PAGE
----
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Our motto: "Critical thinking in the cheap seats." Unbiased, honest classical music and opera opinions, occasional obituaries and classical news reporting, since 2007. All written content © 2019 by Paul J. Pelkonen. For more about Superconductor, visit this link. For advertising rates, click this link. Follow us on Facebook.

Friday, September 20, 2013

Opera Review: Goin' Bust

As New York City Opera teeters, Anna Nicole shines.
by Paul J. Pelkonen
J. Howard Marshall II (Robert Brubaker, in wheelchair) gives an interview
pushed by the title character (Sarah Joy Miller) in Mark Anthony Turnage's Anna Nicole.
Photo by Stephanie Berger © 2013 Brooklyn Academy of Music/BAM NextWave/New York City Opera.
The impending doom hovering over the New York City Opera's plans for the rest of its 2013-2014 season did not affect the second U.S. performance of Mark Anthony Turnage's opera Anna Nicole. On Thursday night at the BAM Opera House, Mr. Turnage's opera revealed itself to be a gaudy, sleazy and fiercely funny retelling of the life of Vickie Lynn Hogan, the Texas waitress whose path of celebrity and perpetual self-reinvention ended with her death by overdose (at the age of 39) in 2007.

Mr. Turnage's opera (setting a witty, foul-mouthed libretto by Richard Thomas) does skim over certain details of the Anna Nicole saga (Hugh Hefner and Playboy® are mentioned only in passing, and her brief Hollywood career is ignored.) The music draws on everything from Verdi to jazz to modern rock and roll. Certain ideas are original, others recall other contemporary operas (particularly an oral sex scene that reminds one of Thomas Àdes' Powder Her Face). The text passing references made to lyrics by The Beatles and Guns N' Roses, using bright, clashing tonal colors in a way that always sounds purposeful and coherent.

At the center of the show is the centerfold-turned-heroine, and her relentless pursuit of fame, painkillers and ultimately, peace. This is a stunning performance by soprano Sarah Joy Miller. Ms. Miller navigated the difficult vocal writing, tricky rhythms and wide vocal demands, making this difficult role look easy. Coping with a rapid series of costume changes and prancing on carpet in a pair of high Jimmy Choo shoes, she embodied the late bombshell without seeming like a parody, acting and not aping the real Anna Nicole.

Richard Jones' production treats Ms. Smith's choice of breast augmentation as a comic number. Baritone Richard Troxell delivering a strong comic turn as the knife-happy surgeon Doctor Yes. The sheer absurdity of these procedures is addressed in an unflinching manner, as the chronic back pain and subsequent drug addiction become plot points in the show. In fact, Anna's son Daniel (played as a child by Griffin Reese and as an adult by Nicholas Barasch) principally serves as her drug courier, bringing "Mama" her "candy" as needed throughout the show.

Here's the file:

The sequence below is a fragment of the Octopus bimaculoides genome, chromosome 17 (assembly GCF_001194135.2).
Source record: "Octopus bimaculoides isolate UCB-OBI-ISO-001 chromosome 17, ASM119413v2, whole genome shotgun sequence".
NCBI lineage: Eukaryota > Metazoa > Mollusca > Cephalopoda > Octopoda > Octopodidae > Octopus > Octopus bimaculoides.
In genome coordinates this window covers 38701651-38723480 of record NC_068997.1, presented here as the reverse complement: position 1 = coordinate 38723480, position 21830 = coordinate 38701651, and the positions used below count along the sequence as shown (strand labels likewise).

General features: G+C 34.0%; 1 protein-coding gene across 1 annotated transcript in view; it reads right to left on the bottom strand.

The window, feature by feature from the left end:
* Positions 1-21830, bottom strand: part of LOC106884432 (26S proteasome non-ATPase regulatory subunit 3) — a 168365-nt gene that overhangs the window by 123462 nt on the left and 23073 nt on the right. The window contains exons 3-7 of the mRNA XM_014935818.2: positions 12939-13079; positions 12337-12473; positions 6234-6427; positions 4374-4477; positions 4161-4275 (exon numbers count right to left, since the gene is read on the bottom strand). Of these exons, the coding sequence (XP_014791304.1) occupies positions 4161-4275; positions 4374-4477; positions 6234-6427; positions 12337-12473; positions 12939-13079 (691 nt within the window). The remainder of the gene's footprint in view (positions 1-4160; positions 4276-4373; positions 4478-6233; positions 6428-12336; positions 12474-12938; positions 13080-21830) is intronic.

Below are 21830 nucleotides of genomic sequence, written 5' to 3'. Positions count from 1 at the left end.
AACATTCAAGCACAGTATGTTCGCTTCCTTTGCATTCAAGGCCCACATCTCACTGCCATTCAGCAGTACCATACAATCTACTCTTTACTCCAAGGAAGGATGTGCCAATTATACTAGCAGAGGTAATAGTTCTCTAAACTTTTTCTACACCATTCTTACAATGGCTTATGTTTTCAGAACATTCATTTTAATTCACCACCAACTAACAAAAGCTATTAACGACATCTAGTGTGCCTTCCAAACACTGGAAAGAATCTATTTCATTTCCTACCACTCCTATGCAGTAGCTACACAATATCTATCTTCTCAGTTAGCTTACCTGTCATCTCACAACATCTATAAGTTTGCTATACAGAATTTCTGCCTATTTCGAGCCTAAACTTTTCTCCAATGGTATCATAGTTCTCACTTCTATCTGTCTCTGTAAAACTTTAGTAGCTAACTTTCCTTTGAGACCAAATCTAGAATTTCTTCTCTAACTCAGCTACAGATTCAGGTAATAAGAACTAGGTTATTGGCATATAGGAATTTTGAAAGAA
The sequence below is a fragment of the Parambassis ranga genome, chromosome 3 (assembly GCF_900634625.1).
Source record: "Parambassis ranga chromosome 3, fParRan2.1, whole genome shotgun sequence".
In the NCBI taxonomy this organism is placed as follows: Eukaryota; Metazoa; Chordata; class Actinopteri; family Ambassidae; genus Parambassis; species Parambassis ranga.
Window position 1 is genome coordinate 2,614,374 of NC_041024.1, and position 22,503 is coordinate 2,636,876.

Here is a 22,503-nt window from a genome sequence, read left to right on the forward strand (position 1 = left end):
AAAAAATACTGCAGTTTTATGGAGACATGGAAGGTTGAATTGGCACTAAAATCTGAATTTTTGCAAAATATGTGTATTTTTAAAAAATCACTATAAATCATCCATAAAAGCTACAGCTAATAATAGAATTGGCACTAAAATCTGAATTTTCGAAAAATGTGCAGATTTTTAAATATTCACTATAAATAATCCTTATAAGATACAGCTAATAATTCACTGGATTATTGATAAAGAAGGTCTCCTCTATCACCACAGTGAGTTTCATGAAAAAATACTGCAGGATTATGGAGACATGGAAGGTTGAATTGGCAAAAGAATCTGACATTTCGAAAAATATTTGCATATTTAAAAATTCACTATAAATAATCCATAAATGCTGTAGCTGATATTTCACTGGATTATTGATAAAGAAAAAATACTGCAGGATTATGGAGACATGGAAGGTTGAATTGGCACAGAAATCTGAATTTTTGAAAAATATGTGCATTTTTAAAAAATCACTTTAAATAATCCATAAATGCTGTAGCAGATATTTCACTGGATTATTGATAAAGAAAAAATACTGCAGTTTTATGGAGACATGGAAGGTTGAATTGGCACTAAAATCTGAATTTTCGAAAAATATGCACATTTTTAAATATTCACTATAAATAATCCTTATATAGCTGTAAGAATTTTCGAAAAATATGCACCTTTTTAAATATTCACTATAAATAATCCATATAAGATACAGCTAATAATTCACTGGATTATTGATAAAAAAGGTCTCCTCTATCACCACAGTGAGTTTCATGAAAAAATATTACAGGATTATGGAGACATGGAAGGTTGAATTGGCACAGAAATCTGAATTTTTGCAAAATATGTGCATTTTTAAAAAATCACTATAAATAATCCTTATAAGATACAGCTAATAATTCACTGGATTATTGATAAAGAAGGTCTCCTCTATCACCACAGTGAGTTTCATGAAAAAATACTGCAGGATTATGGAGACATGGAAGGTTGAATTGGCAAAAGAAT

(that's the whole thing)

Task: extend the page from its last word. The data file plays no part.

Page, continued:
The former Vickie Lynn Hogan (Sarah Joy Miller) makes her entrance in Act I of Anna Nicole. Photo by Stephanie Berger © 2013 Brooklyn Academy of Music/BAM NextWave/New York City Opera.
Those Jimmy Choos walk a downward path, and the last act of Anna is difficult, treacherous territory. Ms. Miller responded with a fearless turn, cutting close to the bone of the character even as cheeseburgers and "creamy dreamy pies" swelled her hips. The death of Daniel in 2006, three days after the birth of her first daughter Dannielynn proves to be the ultimate back-breaker. The final suicide scene (as Ms. Miller zips herself into a body-bag while surrounded by an ocean of dancing, prancing cameras) is almost a blessed relief.

Of the many men in Ms. Smith's short life, the most impressive performance came from tenor Robert Brubaker, a character singer whose high tessitura and capability for physical comedy made him perfect for J. Howard Marshall II, the octegenarian billionaire whose decision to marry Anna Nicole stands at the center of the story. Entering the chaos of Anna's strip-club ambitions as a sugar daddy on a flying wheelchair, Mr. Brubaker makes the elderly oil magnate a curiously sympathetic figure. He becomes less so as he indulges his new wife's every whim.

Baritone Rod Gilfry has been one of the stalwarts of the George Steel era at City Opera, and here he delivers a superb dramatic turn, using comic instincts and that Don Giovanni leer to embody Stern, Ms. Smith's pimp-like lawyer. In her company debut, Susan Bickley is brilliant as Virgie Hogan, Ms. Smith's mother, who serves as the lone voice of critical reason in this madhouse of a show. Ms. Bickley is left at the end to sing a eulogy for her departed grandson and daughter, providing moving narration as the opera swirls to its tragic close.

Considering the dire fiscal circumstance that City Opera currently finds itself in (the company has stated that it must raise $20 million to continue operations after Anna Nicole closes) the decision to produce Anna Nicole (in conjunction with BAM NextWave) could be seen as a desperate gamble. Yet, as this company once more faces extinction, it begs the question: If the New York City Opera will no longer bring us American operas like The Ballad of Baby Doe, Lizzie Borden and Anna Nicole, who will?

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Critical Thinking in the Cheap Seats